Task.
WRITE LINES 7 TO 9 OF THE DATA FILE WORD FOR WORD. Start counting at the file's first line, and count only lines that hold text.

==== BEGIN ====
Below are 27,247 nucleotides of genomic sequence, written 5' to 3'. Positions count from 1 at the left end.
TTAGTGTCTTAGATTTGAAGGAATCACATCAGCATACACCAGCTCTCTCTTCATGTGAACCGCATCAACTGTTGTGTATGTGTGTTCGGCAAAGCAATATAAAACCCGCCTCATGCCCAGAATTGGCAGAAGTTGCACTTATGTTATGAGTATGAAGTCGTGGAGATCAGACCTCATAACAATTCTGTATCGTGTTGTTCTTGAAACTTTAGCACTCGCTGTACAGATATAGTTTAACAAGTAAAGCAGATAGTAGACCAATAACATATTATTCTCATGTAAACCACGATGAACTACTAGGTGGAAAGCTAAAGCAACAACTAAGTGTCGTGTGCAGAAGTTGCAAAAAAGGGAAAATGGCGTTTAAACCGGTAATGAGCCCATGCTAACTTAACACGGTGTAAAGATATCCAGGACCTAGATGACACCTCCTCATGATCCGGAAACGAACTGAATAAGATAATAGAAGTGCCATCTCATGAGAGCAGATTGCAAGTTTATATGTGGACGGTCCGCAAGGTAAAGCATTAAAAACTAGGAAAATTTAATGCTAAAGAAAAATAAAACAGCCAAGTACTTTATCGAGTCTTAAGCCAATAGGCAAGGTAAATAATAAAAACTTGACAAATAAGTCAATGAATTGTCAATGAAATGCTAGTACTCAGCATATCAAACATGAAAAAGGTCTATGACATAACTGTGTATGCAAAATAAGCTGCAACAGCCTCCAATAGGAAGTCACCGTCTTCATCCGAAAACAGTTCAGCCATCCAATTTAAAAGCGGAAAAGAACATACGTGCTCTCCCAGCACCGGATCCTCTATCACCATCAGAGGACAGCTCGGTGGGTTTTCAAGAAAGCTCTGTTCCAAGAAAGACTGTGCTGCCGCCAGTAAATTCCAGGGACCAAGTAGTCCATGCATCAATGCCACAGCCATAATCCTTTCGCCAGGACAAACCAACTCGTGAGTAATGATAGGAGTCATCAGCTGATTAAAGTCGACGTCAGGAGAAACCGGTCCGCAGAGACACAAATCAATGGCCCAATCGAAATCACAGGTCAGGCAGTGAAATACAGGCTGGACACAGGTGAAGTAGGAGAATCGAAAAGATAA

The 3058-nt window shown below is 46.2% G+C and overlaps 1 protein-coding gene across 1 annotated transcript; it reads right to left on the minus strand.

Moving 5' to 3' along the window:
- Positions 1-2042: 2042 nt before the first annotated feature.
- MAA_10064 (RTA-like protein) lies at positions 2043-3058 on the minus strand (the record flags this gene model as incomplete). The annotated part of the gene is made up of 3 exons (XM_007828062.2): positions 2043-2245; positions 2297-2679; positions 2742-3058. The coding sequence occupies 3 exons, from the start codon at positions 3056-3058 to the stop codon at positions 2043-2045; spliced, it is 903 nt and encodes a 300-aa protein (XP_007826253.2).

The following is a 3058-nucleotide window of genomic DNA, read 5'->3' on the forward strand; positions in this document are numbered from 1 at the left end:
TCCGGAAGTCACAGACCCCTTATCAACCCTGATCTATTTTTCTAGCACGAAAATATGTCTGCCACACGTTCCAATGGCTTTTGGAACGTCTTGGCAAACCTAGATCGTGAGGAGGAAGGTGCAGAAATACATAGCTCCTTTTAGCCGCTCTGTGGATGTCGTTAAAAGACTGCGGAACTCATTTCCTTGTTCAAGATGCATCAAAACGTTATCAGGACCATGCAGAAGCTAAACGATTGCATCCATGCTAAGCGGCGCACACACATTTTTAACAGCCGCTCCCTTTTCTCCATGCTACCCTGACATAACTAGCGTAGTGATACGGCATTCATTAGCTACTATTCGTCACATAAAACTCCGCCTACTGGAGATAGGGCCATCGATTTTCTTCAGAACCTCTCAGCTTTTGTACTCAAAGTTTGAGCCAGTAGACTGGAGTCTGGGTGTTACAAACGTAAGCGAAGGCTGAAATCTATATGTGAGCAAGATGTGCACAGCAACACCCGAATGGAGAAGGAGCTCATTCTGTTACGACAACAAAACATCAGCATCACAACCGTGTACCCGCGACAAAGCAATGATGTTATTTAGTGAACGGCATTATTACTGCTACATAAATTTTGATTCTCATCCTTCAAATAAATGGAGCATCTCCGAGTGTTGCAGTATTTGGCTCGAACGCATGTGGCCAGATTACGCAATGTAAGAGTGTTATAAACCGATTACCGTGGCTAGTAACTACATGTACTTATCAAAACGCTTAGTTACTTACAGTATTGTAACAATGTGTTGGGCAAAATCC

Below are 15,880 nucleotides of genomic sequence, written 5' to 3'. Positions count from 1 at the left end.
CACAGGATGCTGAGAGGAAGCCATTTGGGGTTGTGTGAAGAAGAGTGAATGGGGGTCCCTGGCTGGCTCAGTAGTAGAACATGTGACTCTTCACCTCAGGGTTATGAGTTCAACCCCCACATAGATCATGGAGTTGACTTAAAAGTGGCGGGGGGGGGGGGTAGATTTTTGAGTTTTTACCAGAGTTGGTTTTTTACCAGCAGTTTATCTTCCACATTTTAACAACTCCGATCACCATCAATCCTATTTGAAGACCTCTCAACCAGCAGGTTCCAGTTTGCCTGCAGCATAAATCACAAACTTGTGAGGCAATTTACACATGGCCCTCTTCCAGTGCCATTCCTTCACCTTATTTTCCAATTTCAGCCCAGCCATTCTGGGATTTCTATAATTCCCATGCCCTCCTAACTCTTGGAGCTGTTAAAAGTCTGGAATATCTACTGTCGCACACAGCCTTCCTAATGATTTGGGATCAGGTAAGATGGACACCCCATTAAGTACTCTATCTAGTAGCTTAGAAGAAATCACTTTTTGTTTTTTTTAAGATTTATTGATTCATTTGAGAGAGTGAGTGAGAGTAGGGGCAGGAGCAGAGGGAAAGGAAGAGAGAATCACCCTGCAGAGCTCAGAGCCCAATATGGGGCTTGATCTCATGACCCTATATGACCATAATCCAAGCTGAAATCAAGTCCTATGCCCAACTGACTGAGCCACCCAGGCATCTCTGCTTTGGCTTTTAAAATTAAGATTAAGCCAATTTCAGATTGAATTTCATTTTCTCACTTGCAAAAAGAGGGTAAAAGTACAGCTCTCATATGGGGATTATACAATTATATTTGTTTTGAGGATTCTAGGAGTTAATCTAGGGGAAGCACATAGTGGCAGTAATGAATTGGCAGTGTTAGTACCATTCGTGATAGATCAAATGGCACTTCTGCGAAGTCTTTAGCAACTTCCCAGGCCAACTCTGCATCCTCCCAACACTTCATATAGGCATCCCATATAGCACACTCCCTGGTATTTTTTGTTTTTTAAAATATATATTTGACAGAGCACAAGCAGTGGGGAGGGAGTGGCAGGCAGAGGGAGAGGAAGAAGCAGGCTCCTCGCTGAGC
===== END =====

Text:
The following is a 3058-nucleotide window of genomic DNA, read 5'->3' on the forward strand; positions in this document are numbered from 1 at the left end:
TCCGGAAGTCACAGACCCCTTATCAACCCTGATCTATTTTTCTAGCACGAAAATATGTCTGCCACACGTTCCAATGGCTTTTGGAACGTCTTGGCAAACCTAGATCGTGAGGAGGAAGGTGCAGAAATACATAGCTCCTTTTAGCCGCTCTGTGGATGTCGTTAAAAGACTGCGGAACTCATTTCCTTGTTCAAGATGCATCAAAACGTTATCAGGACCATGCAGAAGCTAAACGATTGCATCCATGCTAAGCGGCGCACACACATTTTTAACAGCCGCTCCCTTTTCTCCATGCTACCCTGACATAACTAGCGTAGTGATACGGCATTCATTAGCTACTATTCGTCACATAAAACTCCGCCTACTGGAGATAGGGCCATCGATTTTCTTCAGAACCTCTCAGCTTTTGTACTCAAAGTTTGAGCCAGTAGACTGGAGTCTGGGTGTTACAAACGTAAGCGAAGGCTGAAATCTATATGTGAGCAAGATGTGCACAGCAACACCCGAATGGAGAAGGAGCTCATTCTGTTACGACAACAAAACATCAGCATCACAACCGTGTACCCGCGACAAAGCAATGATGTTATTTAGTGAACGGCATTATTACTGCTACATAAATTTTGATTCTCATCCTTCAAATAAATGGAGCATCTCCGAGTGTTGCAGTATTTGGCTCGAACGCATGTGGCCAGATTACGCAATGTAAGAGTGTTATAAACCGATTACCGTGGCTAGTAACTACATGTACTTATCAAAACGCTTAGTTACTTACAGTATTGTAACAATGTGTTGGGCAAAATCC

Below are 15,880 nucleotides of genomic sequence, written 5' to 3'. Positions count from 1 at the left end.